This ultimate packing list is brought to you by Rosanna Bird. Affiliate links are denoted by an asterisk*.
The Trans-Mongolian Railway is one of those iconic train journeys that bring up images of a bygone era of luxurious travel. But as a frugal traveller, you’ll experience a different type of journey in the platskartny (3rd class open compartments, kind of like a hostel on wheels). The most popular route runs from Moscow through Mongolia (via the Trans-Mongolian) to Beijing. You could spend 6 days straight on the train, but it’s more worthwhile (and fun) to make several stops along the way.
Depending on how long you’re planning to spend in each country, you might need to pack for anything from a couple of weeks to a few months. I spent October and November of 2009 travelling west from Beijing to Moscow. The weather at this time can be changeable, so layers are the way to go. By November it is definitely “winter weather”’, with temperatures in southern Siberia dropping to an average of -15 Celsius/ 5 Fahrenheit.
Travelling at this time of year means there are relatively few tourists, but the down side is the short daylight hours and restricted winter opening hours of tourist attractions (some museums are closed for half the week). You’ll have a lot of free time when on the train, but also in the evenings when you don’t want to go out in the cold. Bring your own entertainment!
The most difficult thing I had to deal with was doing laundry. There is little budget accommodation between Irkutsk and Moscow, so finding a place to get laundry done was impossible (one place charged $4 per item of underwear!!). Instead, plan on washing your inner layers (underwear, t-shirts, socks) regularly and save up the rest for when you’re staying at a hostel. The more underwear you bring, the less hand-washing you’ll have to do.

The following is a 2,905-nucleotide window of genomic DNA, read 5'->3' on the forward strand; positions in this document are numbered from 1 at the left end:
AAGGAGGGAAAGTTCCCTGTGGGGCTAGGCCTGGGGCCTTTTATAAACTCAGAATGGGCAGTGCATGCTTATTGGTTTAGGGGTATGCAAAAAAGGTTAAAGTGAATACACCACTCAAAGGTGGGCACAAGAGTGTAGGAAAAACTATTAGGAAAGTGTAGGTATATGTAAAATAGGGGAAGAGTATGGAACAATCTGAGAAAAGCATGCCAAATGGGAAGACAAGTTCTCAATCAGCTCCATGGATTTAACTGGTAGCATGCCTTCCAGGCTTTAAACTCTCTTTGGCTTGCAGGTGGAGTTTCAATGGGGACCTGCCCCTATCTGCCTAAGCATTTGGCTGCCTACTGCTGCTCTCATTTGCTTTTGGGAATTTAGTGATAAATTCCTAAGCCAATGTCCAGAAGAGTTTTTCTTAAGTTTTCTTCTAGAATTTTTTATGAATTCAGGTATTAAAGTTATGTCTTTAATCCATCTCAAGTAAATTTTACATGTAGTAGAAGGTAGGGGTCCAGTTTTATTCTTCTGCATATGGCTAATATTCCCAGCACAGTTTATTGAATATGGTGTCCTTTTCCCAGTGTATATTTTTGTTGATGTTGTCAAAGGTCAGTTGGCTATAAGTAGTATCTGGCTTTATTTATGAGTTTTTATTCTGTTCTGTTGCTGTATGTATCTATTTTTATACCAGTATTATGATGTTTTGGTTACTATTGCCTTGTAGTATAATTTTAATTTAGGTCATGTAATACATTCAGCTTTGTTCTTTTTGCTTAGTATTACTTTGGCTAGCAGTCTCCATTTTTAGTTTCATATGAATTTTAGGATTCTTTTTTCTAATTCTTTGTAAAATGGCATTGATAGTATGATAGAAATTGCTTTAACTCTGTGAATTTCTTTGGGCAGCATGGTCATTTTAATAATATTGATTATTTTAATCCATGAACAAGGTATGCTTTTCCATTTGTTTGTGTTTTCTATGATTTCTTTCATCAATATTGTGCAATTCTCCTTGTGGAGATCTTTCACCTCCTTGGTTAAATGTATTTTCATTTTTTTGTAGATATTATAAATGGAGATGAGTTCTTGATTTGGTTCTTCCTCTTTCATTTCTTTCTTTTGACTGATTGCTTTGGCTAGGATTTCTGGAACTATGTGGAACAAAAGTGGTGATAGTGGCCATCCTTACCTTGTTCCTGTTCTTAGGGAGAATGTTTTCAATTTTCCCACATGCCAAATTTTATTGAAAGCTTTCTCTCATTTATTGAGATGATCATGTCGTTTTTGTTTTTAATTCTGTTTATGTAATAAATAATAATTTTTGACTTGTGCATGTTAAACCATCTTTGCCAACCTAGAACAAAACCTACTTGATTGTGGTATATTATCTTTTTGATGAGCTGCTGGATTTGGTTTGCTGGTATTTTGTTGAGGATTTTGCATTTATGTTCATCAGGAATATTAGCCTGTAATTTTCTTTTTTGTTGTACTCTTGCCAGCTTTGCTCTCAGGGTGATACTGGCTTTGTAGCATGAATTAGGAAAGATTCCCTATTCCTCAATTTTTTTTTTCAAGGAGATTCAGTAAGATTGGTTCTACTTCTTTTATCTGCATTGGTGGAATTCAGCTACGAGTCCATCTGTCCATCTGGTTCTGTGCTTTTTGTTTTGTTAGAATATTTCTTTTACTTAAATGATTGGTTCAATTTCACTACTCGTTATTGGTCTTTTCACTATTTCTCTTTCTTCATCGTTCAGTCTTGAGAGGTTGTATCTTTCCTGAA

1 winter coat
gloves – It’s a pain to take them on and off in the cold so I suggest the ones where you can flip back the top to free your finger tips for fiddly tasks.
hat and scarf or snood – good for protecting the face from winter wind
4 long-sleeve tops – 2 tees/2 warmer knits
4 vest tops/tees
1 pair of yoga pants – or sweat pants if you want to fit in with the Russians
1 pair of jeans
1 pair of cargo trousers or similar
2 pairs of leggings or 1 fleecy/insulated baselayer – even though you’re layered up elsewhere, you’ll still be cold if you neglect your legs
5 panties – try some ExOfficio
5 pairs of warm socks – I’m prone to chill blains, so I took more and wore them doubled up
bikini/swimming costume – just in case – perhaps an icy dip in Lake Baikal?
skirt or dress – if you plan on hitting up the clubs – just make sure you layer!
1 pair flipflops or pair slip-on shoes – for wandering around the train or hostel rooms
1 pair hiking shoes or 1 pair of winter boots – with good tread for icy paths
The usual stuff you would take with you on any trip is what you should pack.
moisturizer and exfoliator – Cold weather and dry heating will leave your skin looking grey and flaky. Use an exfoliating mitt for your whole body (a softer one for your face). You’ll probably want three types of moisturizer; body, face and lips.
razor/hair removal – It might be easier to save yourself for a salon wax at the end of your trip!